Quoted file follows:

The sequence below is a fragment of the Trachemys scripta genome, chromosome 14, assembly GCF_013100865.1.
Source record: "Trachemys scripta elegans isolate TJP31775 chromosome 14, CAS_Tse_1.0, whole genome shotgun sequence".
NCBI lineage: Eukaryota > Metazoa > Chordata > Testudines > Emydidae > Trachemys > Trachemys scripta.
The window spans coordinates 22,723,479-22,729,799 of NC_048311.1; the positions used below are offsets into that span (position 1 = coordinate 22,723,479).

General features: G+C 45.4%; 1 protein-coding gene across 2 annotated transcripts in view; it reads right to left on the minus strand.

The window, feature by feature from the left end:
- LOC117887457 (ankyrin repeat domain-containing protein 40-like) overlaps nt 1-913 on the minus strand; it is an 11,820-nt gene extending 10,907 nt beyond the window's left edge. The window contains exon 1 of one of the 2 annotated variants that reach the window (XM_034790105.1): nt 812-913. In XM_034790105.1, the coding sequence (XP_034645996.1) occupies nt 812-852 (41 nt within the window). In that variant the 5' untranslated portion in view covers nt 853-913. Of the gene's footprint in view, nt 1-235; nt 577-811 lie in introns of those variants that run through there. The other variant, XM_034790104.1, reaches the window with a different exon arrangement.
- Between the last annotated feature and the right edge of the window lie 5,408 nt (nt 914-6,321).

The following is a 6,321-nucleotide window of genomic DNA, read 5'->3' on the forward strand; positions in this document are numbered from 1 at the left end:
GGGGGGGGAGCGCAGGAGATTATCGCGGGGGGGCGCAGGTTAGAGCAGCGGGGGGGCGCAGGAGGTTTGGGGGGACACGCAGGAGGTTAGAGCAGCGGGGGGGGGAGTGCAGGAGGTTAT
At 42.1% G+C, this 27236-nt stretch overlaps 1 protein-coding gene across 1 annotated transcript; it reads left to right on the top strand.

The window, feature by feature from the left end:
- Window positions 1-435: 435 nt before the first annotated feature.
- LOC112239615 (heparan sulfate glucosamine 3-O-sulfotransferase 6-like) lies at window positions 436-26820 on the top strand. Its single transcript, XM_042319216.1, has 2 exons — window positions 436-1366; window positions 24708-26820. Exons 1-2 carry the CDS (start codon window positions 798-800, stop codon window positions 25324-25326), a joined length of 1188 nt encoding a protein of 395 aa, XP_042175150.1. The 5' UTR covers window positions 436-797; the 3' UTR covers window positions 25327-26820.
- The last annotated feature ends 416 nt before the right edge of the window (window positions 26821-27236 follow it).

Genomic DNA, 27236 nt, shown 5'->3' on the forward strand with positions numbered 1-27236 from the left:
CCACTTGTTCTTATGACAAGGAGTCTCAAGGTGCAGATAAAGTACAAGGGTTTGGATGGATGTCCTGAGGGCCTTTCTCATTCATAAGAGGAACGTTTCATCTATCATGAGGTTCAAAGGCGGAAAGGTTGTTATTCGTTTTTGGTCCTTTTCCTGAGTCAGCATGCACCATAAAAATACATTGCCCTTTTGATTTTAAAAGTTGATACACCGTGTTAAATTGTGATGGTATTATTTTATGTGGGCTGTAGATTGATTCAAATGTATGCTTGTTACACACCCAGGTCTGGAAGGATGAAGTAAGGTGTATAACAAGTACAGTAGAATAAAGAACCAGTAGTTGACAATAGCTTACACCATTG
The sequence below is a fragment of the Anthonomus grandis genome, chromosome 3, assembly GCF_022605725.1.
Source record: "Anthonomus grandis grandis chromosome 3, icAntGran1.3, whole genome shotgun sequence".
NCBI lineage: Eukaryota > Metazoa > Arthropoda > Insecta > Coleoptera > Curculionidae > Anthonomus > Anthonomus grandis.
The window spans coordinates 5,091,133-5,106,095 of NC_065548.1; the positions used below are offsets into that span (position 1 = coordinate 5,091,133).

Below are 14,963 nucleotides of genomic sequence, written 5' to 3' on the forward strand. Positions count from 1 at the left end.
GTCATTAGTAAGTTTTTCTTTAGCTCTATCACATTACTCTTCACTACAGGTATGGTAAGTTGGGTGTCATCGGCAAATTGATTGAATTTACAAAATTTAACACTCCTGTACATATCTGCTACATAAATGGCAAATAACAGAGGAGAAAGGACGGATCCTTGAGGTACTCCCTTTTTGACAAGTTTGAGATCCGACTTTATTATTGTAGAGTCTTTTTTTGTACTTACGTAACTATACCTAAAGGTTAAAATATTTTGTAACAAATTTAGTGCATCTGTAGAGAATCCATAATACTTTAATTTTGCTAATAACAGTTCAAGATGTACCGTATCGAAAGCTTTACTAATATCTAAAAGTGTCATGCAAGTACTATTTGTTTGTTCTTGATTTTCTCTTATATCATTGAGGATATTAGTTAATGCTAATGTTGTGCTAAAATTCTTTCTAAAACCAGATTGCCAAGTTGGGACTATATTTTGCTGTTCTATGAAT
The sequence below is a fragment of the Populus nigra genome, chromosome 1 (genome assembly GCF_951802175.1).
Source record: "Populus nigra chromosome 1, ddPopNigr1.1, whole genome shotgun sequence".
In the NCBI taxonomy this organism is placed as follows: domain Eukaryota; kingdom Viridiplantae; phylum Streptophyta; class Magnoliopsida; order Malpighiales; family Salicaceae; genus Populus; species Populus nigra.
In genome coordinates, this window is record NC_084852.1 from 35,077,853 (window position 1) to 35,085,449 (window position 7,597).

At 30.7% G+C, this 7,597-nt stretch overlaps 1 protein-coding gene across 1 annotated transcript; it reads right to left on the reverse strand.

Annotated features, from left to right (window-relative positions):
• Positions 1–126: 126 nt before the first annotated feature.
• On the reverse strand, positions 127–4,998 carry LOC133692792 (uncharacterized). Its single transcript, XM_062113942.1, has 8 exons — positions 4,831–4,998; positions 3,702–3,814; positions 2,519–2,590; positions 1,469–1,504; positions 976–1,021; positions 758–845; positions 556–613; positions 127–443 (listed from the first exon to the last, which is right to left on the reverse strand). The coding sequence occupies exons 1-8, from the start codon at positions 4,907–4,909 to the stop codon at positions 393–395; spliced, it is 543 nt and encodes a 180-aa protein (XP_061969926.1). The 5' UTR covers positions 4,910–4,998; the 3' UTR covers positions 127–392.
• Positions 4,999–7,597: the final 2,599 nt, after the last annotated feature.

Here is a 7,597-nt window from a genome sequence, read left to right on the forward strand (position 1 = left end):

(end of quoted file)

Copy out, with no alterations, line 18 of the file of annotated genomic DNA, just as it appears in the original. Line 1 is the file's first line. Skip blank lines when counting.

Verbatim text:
The sequence below is a fragment of the Anthonomus grandis genome, chromosome 3, assembly GCF_022605725.1.